Open Eye: Getting a life in the fast lane

Tracey Inglis's OU degree took her from a sheet metal factory to designing Formula One cars.
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The Independent Online
Tracey Inglis had a childhood dream - to work in the car industry. More precisely, in Formula One motor racing. Trouble was, there weren't many openings in that field for 16-year-olds leaving school in Dorset. Tracey's was, however, a dream that wouldn't fade. Ten years ago, employed as a sheet metal worker, she started an Open University course in CAD - computer-aided design - taking in programming, design and microprocessors. This year, as a member of the TAG-McLaren F1 design team, she will collect her bachelor's degree.

Tracey readily admits that it was her OU education that moved her to the front of the fastest lane in the world. And when the cars of Mika Hakkinen and David Coulthard made it a one-two victory recently for McLaren in the opening race of the 1998 season in Australia, 34-year- old Tracey could feel justly proud as a senior printed circuit-board designer at TAG Electronic Systems in Woking, Surrey - where the McLaren team has its headquarters. It's her input that helps design the engine management systems for the cars which are already the bookies' choice to win this season's constructors' championship. And not just McLaren. Tracey and her colleagues help design cutting-edge electronic equipment for other top motor sport names, such as Jordan and TWR, Indy cars, world rally championship cars, touring cars and GT and Formula 3000 competitors in Japan.

But it wasn't always so state-of-the-art for Tracey. Before she decided to let the OU shift her life up a couple of gears, she was earning fairly basic wages making metal equipment for ships. "It was quite interesting, but it wasn't very well paid and it hadn't really a career path. Starting the OU course was my way out."

It took a long time. Tracey's passion for travel clashed with her OU commitments, stretching her time spent on the course to 10 years. "I took two years out to go travelling around Europe, watching Grand Prix in Monaco and Monza. With other distractions, such as soaking up the sun, I reckon I spent about six years working on the course in my spare time. But it's been worth it. It helped me get a job with GEC Plessey Telecommunications and later I moved to the Benetton Formula One team, which was a great thrill. I came to Tag-McLaren about 18 months ago and I'm thoroughly enjoying myself. My OU qualification certainly helped me get through the door."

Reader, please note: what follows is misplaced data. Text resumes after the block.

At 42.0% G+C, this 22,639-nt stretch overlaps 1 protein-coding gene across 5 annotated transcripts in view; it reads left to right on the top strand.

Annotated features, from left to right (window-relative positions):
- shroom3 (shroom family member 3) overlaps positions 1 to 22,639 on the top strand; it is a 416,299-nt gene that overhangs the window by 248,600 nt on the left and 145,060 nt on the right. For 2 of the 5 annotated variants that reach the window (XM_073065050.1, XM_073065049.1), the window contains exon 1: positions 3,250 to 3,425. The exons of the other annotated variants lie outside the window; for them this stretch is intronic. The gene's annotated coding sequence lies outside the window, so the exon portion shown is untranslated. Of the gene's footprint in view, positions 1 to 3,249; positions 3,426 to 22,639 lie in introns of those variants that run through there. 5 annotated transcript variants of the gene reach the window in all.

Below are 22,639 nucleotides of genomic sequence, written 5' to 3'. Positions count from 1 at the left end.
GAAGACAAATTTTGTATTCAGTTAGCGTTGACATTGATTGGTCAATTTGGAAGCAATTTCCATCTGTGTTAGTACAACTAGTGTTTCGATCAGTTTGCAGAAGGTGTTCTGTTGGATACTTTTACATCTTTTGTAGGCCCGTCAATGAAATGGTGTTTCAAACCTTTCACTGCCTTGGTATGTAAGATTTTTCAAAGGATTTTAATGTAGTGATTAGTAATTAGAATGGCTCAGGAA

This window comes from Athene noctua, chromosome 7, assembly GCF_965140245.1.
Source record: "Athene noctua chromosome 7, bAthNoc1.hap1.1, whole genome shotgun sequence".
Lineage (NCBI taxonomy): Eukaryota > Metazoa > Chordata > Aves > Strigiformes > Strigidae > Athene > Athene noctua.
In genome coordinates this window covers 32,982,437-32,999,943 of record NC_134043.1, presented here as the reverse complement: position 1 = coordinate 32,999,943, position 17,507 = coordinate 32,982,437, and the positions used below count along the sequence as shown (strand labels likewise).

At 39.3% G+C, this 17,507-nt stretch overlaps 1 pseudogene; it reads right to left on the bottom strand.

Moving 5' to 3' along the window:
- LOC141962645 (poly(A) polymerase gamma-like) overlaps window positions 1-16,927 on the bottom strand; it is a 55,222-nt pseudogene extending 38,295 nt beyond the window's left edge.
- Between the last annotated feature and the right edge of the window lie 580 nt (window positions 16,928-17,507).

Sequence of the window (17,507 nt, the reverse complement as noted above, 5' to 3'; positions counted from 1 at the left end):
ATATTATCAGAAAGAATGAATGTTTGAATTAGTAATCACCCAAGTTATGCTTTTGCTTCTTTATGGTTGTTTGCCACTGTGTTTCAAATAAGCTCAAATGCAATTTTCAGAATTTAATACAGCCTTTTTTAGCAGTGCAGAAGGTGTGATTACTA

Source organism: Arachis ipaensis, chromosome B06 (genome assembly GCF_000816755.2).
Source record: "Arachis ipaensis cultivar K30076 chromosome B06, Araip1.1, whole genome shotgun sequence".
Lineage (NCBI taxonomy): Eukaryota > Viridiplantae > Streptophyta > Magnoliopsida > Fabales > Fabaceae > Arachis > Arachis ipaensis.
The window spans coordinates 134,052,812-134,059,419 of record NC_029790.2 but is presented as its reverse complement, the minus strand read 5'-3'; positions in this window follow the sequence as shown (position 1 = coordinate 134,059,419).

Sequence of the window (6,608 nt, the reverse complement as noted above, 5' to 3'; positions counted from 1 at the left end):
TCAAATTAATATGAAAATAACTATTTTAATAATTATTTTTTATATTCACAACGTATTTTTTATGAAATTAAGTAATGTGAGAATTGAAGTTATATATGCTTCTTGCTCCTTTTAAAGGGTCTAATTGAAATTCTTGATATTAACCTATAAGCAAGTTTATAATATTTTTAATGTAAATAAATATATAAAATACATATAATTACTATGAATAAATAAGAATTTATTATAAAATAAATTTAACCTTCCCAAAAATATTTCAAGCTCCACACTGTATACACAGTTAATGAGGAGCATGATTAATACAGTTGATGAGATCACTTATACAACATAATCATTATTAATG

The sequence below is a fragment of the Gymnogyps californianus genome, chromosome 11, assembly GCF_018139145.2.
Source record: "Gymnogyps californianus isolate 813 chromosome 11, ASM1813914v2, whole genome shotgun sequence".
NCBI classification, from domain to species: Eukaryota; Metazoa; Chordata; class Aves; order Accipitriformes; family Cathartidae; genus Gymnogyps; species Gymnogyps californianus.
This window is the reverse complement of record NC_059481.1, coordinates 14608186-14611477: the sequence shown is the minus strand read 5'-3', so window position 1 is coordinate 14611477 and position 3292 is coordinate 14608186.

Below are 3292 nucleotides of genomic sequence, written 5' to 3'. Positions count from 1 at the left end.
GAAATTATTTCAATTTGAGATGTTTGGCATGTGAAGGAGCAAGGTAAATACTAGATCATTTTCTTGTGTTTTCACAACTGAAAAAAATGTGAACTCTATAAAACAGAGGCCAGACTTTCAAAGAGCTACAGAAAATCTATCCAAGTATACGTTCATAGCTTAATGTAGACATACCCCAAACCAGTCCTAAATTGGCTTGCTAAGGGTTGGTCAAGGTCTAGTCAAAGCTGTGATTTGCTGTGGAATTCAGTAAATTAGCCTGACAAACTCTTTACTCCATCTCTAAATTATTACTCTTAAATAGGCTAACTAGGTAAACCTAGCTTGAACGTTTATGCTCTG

Her boss, Russell Widdecombe, says: "There haven't been any formal qualifications for printed circuit-board layout designers, so when Tracey came to us her OU degree certainly helped. It showed not only her talent but also her ability to apply herself and work hard."

And hard work is what she is getting. Since joining the company she has worked on last season's McLarens, as well as the new ones, plus the so- called black boxes for the Prost, Jordan and TWR teams. "I've always been a motor-racing fan," she says. "Even as a little girl, I was fascinated by racing motorbikes. Now to be able to work in an industry that is also a hobby is like living a dream. It's also a bonus to get paid well. I now earn almost four times as much as I did as a metal worker."

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